Shock and Vibration Control
The main anti-shock feature of the x27 comes from the design of the Fibercomp materials used to construct this tool. Upon making contact, there will be a noticeable buzz or shock that runs up your arms. However, it’s nothing to worry about and won’t cause any damage to you or the tool. In fact, the FIbercomp performs rather well in absorbing most of the shock when swinging in a wide arc.
Iso Core Maul
The Iso Core Maul uses the company’s proprietary IsoCore shock control system where the shoulder bears most of the shock and vibrations produced when smacking the blade against lumber. The handle also works in absorbing a lot of the shock so even when swinging with all your might and the widest arc possible, you’re highly unlikely to lose control after making contact.
Conclusion: Both of these tools’ shock-absorbing systems work well, especially considering their respective weights (more on this in the next segment). However, we feel that the Iso Core Maul’s handle works just absolutely beautifully in taking in a lot of the shock. We and numerous customers can control the axe comfortably and without yelping in surprise when the blade smashes into lumber.
The weight of an axe is an important consideration to take into account. Even though you want something lightweight so it won’t require all of your energy to lift, let alone swing, you’ll still want something with enough body to help you in making deeper cuts in lumber. The x27 weighs just under 6 pounds, so it’s extremely lightweight. However, we found that it doesn’t have enough “meat on the bones” to help dig the blade deeper into a tree’s trunk or branches.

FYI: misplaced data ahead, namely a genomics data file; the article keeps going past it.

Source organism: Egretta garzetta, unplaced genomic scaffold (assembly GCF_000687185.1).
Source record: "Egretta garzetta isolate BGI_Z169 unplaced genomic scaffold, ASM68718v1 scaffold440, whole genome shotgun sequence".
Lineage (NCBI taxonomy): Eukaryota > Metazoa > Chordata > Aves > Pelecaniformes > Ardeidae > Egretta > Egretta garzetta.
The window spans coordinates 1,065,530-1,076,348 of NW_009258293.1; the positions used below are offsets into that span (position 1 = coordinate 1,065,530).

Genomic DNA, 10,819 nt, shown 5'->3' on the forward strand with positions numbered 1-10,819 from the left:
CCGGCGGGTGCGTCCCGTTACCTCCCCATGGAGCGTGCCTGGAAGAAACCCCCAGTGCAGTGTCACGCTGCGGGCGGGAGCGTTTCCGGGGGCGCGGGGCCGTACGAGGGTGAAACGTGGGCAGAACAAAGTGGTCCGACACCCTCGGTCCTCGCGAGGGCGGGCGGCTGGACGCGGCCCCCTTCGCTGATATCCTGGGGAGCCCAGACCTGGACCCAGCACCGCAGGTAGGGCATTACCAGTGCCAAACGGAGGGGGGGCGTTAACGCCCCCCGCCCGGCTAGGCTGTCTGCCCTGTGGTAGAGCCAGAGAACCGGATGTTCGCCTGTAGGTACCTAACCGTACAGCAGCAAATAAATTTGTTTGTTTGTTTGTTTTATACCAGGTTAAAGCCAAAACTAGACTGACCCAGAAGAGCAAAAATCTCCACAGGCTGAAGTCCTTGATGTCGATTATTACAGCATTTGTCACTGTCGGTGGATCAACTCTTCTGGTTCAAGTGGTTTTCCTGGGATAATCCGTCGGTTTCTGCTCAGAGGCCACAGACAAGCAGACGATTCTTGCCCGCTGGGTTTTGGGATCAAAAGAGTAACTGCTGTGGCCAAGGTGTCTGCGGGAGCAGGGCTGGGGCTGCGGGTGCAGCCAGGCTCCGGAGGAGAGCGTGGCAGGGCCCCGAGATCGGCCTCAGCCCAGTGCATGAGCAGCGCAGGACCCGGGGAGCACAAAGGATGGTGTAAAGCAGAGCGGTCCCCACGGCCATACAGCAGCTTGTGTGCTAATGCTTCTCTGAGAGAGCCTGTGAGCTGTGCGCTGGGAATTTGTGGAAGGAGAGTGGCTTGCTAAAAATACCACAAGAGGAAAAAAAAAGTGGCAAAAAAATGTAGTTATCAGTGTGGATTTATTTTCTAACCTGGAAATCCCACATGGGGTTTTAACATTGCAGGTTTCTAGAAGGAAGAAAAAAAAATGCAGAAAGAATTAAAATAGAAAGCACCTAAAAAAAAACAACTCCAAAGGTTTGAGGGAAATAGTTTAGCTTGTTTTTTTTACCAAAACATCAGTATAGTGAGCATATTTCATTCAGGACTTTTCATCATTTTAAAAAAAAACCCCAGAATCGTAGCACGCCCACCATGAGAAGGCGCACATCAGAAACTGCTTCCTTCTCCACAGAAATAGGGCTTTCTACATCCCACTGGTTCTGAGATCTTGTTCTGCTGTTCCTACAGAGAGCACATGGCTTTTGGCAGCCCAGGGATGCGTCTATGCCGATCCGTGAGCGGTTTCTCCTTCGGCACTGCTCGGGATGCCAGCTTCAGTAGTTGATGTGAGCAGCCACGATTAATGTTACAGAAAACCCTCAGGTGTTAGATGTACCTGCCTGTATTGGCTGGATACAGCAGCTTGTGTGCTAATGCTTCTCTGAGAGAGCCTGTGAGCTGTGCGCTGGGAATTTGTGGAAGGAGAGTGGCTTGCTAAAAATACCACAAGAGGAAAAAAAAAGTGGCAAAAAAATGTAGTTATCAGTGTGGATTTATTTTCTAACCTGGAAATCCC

Iso Core Maul
The Iso Core Maul is only slightly heavier than the x27 (8 pounds), but the added weight makes a ton of difference in cutting performance. With an additional 2 pounds, we found it to be comfortable to hold, not overbearing when lifting and swinging and drives deeper into logs with less effort on our part.
Conclusion: Even though the Iso Core Maul is around 33% heavier than the x27, it can still be categorized as a lightweight axe. In fact, it’s the added weight (2-pound difference) that makes it easier to use when chopping and cutting logs. In order to get the same results, you’d need to exert more energy per swing.
Fiskars’ axes are some of the best chopping and splitting axes out there. Not to mention they’re also aesthetically pleasing. Both the x27 and Iso Core Maul from this Finland-based tools manufacturer are extremely durable, lightweight, easy to control, and won’t break your arm with resulting vibrations when chopping logs with all your might.
However, if we had to recommend one of these axes over the other, we’d wholeheartedly advise that you get the Iso Core Maul. When looking at the larger picture, the differences between the two may seem minuscule, but there are several things that the Iso Core Maul can offer that the x27 can’t. First of all, the Iso Core Maul is a multi-purpose tool that both cuts logs down to size as well as drives long stakes deep into the ground. Second, its neck and handle offer better shock absorption than the Fibercomp material used to make the Fiskar x27. Third, the Iso Core Maul is heavier, thus giving you more power per swing without exerting as much effort in the process.